Last but not least we need to decrypt the value from the TXT record using the shared secret.

def get(key) do
  |> String.to_charlist
  |> :inet_res.lookup(:in, :txt) # => [[ 'value' ]]
  |> List.flatten # => [ 'value' ]
  |> List.first # => 'value'
  |> to_string # => "value"
  |> Cipher.decrypt

Let's see how this looks in action:

$ iex -S mix
iex(1)> Dnstore.get("avocado")
"Frozen paella rocks!"

Yippie! It works (like we expected)!

Wrap up and closing remarks

I claim that this experiment was a success. In case you are curious you can find the source code of DNStore on GitHub.

DISCLAIMER: DNS is not meant to be used in that way, and with how caching works, doing this may get you into situations where DNStore is inconsistent a lot of times. Also, the content length for TXT is limited and depending on your DNS provider long list of records on a single zone may cause problems.

This approach is not completely new; for example in DNS-Based Service Discovery (RFC 6763) TXT records are used for service discovery.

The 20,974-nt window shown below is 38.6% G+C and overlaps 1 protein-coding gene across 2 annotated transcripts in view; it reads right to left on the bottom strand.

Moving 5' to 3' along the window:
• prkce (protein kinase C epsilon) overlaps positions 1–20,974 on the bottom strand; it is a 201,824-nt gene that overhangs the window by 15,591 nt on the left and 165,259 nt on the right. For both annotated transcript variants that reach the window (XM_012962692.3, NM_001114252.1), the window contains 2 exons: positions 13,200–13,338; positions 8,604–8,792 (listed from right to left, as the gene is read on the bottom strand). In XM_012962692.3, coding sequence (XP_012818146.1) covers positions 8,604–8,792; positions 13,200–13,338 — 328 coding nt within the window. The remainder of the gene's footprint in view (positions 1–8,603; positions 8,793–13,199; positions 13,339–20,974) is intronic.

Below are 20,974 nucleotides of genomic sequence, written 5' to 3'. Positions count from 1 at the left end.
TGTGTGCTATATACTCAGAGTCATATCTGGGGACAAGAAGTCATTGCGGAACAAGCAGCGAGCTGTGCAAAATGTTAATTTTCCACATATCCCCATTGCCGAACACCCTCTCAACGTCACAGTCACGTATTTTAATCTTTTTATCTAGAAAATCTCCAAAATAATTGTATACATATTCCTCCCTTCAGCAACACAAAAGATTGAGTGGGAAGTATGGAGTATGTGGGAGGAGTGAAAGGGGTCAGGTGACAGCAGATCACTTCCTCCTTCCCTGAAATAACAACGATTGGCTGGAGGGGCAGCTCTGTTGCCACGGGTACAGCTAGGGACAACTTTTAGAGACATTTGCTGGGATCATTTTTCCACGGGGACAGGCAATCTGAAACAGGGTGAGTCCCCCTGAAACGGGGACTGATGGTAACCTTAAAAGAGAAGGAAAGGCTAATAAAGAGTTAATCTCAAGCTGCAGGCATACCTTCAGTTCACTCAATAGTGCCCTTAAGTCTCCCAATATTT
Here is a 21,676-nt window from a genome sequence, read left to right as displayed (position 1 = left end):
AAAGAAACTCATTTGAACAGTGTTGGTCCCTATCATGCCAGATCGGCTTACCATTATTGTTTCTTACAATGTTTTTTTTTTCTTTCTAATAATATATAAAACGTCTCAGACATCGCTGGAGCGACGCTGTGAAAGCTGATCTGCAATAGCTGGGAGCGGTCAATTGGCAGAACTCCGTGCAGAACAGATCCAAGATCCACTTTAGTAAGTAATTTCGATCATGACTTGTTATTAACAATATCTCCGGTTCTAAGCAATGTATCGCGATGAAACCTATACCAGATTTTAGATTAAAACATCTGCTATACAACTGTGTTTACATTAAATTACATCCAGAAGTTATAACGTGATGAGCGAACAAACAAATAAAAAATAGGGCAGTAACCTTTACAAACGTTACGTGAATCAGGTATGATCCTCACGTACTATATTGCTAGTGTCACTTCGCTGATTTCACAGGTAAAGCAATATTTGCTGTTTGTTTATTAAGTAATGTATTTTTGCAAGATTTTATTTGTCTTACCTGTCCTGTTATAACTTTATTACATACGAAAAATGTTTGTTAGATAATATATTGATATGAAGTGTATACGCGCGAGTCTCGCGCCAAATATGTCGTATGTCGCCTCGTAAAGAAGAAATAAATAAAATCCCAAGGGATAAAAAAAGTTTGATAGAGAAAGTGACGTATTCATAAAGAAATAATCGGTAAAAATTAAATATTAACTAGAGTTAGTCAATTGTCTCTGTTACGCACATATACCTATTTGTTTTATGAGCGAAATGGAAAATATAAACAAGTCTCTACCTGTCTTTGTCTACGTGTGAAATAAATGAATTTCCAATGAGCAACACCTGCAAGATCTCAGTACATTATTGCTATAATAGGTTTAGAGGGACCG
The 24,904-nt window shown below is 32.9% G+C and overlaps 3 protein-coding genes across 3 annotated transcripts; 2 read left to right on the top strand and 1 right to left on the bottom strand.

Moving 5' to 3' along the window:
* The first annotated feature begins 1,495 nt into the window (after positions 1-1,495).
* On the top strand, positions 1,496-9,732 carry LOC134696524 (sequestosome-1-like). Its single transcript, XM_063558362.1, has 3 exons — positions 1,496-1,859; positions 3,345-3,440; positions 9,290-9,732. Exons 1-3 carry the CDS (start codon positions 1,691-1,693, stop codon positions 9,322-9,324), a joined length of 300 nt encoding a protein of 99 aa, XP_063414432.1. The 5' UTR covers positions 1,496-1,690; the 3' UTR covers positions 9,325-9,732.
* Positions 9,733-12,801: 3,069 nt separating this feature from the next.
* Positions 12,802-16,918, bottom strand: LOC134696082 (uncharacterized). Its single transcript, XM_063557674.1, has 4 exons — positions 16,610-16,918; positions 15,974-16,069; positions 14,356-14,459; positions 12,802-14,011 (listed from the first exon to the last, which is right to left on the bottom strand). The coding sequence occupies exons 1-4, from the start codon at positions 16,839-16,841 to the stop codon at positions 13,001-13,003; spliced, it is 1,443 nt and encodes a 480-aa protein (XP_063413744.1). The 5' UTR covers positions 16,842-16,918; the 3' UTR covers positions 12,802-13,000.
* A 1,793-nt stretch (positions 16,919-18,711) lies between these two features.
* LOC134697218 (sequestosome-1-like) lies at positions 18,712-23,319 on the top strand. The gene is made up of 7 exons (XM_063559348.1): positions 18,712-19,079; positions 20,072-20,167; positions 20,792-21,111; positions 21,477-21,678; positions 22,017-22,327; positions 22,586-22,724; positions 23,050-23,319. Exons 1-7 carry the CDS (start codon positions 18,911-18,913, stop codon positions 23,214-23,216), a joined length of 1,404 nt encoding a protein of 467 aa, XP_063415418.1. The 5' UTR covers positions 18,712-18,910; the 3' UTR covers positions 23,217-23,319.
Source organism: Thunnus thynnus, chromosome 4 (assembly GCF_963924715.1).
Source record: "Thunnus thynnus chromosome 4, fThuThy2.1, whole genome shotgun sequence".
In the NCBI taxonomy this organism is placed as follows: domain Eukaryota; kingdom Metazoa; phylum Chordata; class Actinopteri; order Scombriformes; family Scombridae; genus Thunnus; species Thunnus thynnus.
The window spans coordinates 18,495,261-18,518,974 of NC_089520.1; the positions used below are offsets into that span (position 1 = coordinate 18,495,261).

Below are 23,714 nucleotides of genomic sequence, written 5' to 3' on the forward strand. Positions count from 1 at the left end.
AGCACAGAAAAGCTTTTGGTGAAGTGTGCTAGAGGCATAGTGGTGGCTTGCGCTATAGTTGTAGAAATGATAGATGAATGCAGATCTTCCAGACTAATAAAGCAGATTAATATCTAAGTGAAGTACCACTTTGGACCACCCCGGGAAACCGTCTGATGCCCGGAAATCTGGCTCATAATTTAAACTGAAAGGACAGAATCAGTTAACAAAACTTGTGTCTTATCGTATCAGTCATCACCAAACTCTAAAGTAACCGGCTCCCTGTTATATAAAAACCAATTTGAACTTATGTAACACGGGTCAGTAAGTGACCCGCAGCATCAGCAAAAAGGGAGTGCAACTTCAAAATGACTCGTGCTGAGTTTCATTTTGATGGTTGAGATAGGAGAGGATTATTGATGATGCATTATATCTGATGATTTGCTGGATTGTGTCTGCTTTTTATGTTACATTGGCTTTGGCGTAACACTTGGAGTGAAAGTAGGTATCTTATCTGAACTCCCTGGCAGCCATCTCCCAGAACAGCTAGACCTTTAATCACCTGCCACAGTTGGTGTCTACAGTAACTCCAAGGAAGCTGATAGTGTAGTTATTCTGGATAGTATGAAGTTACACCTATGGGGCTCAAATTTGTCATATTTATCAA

If you have an awesome idea what else you could do with DNS, I want to invite you to check out our API and all the different official API clients, like: Ruby, Go, Elixir, Node.js, and Java.

Built something great? We would LOVE to hear about it! Write to @dnsimple on Twitter or contact us.

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Ole Michaelis's profile picture

Ole Michaelis

Conference junkie, user groupie and boardgame geek also knows how to juggle. Oh, and software.